“I didn't actually know who I was playing until I arrived in New Zealand,” explains Morfydd Clark. It turned out that she had been cast as Galadriel, the lead role in The Rings of Power, the latest adaptation of J.R.R. Tolkien’s magical world. “Lots of us didn't. We just wanted to be in Middle-earth, in that world that lots of us have grown up with.”
Once she arrived, she embarked on an intense three-month training course alongside many cast members, but trained especially closely with co-star Charlie Vickers, who plays Halbrand, a human character created for the show.
“I loved the training, it felt like being on a school trip,” she tells TheGamer. “I got to learn how to ride, I've never done that before. I learned how to sword fight, lots of climbing, swimming, and we learned how to hold our breath. It's the type of stuff you always hope that you'll get a job that will mean that you'll have to learn all this stuff, or at least one of them. And in this, it was all of them.
“We did lots of it as a group, and then we [Clark and Vickers] actually did lots of the swimming stuff together. So that was a bonding experience, because they worked us hard.”
Clark had an advantage when it came to learning Sindarin, one of the languages that the Elves speak in the series, since Tolkien based it on Welsh. However, her bilinguality both helped and hindered her language training. “The problem with it is that I have all the sounds because of Welsh, but it's so similar that ironing out those tiny little [differences] was quite difficult,” she explains. “So I was really good at the beginning and then kind of dipped.”
Part of their personal training was also to immerse themselves in the works of Tolkien more than they ever had before, in order to best understand their characters and the world of Middle-earth. This was especially difficult for Vickers, a self-described “casual fan,” because Halbrand has no direct counterpart in any of Tolkien’s books. While Clark cherishes lovely memories of her dad reading her The Hobbit when she was a child, she points out that Vickers’ first real obsession with Tolkien’s world came through the video games.
“I played The Fellowship of the Ring and then I played The Two Towers, but The Two Towers was the one I played for the longest, definitely. I remember getting stuck trying to open the Mines of Moria for so long,” he laughs.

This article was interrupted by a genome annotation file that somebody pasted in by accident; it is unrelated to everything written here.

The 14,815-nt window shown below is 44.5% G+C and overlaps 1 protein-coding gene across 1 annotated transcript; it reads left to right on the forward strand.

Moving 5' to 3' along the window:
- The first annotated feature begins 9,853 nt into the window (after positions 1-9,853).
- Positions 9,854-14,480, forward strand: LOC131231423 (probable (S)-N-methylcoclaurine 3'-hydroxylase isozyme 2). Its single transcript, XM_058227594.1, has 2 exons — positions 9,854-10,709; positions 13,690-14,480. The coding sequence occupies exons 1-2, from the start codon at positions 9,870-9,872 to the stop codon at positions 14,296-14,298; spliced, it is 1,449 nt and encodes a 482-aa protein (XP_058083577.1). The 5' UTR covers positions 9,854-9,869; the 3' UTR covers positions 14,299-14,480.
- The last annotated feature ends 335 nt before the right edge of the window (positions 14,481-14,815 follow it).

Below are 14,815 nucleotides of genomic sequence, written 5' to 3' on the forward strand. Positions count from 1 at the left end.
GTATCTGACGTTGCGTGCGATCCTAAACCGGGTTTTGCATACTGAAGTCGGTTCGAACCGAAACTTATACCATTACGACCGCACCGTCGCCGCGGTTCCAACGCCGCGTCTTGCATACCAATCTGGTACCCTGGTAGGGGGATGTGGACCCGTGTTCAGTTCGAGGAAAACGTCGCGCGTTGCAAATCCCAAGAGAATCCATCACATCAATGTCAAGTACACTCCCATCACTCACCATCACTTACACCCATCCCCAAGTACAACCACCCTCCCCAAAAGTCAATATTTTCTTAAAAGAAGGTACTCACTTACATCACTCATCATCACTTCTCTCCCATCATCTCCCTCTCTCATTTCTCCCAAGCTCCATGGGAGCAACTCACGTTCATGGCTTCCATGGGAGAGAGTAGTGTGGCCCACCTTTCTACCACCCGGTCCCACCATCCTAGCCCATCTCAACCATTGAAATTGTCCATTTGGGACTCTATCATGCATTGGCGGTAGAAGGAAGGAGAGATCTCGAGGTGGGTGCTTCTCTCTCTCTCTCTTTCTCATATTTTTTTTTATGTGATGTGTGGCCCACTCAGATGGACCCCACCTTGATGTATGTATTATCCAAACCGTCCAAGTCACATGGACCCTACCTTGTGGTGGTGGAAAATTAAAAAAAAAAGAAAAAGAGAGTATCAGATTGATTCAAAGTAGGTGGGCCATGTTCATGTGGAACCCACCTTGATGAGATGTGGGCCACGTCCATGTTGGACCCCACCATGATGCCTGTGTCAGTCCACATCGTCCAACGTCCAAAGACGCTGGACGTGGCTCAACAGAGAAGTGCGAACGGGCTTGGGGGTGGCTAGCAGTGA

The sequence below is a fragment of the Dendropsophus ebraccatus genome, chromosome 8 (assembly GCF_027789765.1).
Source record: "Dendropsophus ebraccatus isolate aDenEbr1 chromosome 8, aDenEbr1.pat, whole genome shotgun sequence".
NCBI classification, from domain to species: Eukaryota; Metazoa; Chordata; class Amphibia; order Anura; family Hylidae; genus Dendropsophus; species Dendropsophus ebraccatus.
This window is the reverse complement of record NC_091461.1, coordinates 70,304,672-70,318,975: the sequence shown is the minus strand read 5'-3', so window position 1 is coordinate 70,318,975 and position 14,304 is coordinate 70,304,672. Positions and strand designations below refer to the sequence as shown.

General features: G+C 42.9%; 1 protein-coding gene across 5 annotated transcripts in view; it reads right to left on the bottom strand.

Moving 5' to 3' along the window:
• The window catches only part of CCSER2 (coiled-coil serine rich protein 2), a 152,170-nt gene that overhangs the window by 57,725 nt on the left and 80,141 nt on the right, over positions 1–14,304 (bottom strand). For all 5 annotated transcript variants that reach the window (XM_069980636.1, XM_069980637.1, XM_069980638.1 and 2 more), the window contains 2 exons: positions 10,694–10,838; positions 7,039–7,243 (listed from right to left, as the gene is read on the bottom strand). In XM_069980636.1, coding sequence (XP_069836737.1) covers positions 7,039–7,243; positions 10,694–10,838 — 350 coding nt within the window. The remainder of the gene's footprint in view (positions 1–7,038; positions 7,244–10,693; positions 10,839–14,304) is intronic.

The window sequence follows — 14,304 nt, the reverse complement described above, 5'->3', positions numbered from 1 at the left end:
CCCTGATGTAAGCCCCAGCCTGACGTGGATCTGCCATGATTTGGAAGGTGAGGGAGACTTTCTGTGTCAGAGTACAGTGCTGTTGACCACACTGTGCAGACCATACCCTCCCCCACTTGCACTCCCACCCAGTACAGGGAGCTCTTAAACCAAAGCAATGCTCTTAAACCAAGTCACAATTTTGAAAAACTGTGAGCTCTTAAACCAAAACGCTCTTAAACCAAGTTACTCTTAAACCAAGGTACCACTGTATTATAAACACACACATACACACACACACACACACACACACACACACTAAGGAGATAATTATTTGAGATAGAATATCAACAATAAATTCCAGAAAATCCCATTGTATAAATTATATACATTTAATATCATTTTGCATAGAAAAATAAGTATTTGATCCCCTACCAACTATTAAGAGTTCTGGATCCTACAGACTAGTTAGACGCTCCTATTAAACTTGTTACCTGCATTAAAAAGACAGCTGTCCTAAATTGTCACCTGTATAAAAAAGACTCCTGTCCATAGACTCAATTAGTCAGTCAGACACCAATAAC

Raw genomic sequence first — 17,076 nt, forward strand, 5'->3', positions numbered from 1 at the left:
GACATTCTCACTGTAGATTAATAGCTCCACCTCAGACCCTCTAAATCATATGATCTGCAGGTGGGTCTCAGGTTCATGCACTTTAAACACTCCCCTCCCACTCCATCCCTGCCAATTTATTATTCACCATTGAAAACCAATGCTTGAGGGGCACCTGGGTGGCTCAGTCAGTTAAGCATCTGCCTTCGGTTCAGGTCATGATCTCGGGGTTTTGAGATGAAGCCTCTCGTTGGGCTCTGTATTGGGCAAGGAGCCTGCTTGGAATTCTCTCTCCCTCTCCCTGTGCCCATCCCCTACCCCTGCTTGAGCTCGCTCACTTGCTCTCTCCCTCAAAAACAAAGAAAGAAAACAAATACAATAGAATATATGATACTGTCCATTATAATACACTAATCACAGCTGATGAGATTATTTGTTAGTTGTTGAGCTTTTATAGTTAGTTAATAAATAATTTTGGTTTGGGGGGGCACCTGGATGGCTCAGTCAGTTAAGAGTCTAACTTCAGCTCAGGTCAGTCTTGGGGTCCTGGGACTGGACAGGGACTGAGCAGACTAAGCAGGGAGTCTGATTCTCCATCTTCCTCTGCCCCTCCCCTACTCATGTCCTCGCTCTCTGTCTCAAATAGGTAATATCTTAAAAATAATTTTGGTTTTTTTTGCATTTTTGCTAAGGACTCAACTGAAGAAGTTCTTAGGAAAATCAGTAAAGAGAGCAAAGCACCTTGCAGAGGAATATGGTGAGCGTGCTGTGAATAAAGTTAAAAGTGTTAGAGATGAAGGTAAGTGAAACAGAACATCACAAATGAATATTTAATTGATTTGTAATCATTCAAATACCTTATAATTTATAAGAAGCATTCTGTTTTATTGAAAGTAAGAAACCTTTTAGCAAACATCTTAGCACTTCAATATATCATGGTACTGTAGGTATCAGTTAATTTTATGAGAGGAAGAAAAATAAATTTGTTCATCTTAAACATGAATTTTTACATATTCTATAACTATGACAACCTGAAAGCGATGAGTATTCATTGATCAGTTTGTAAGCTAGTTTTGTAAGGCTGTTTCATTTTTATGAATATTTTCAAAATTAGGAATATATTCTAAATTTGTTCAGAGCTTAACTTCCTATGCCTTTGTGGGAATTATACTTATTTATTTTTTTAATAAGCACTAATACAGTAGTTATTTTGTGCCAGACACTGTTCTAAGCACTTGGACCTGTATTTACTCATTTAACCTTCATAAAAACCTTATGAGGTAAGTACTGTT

“I found the King of the Dead really hard,” chimes in Clark. “He was so big!”
“I always loved Aragorn,” Vickers says. “When I was a kid I would play as Aragorn in the game.” However, he embedded himself in Tolkien’s writing after being cast, which had a profound effect on him and ultimately shaped the character of Halbrand. “It changed my perspective on the world,” he explains. “And you see just how much there is and how deep it is, which is amazing.”
“I just absorbed as much as I could from the world,” he says of reading through Tolkien’s countless tomes, “and that subconsciously feeds into the performance and your understanding of the character. I just followed an instinct that I had based off the scripts and where I wanted to go with the character. There's so much adaptation of this world out there and the source material is so vast, that if you just absorb as much as possible, you let that inform what you do.”
After all their training – both mentally and physically – it’s hardly a surprise that Vickers identifies with Aragorn, the heroic future king pulling the Fellowship through hard times. But despite, or perhaps because of, her months of horse riding, sword fighting, and language learning, Clark identifies more with the slower pace of life.
“I think ultimately, probably one of the Hobbits,” she says. “I like a second breakfast, they like to chill out, they're not super productive, which I like about them. They’re just existing.”
The Lord of the Rings: The Rings of Power premieres on Prime Video on September 2.
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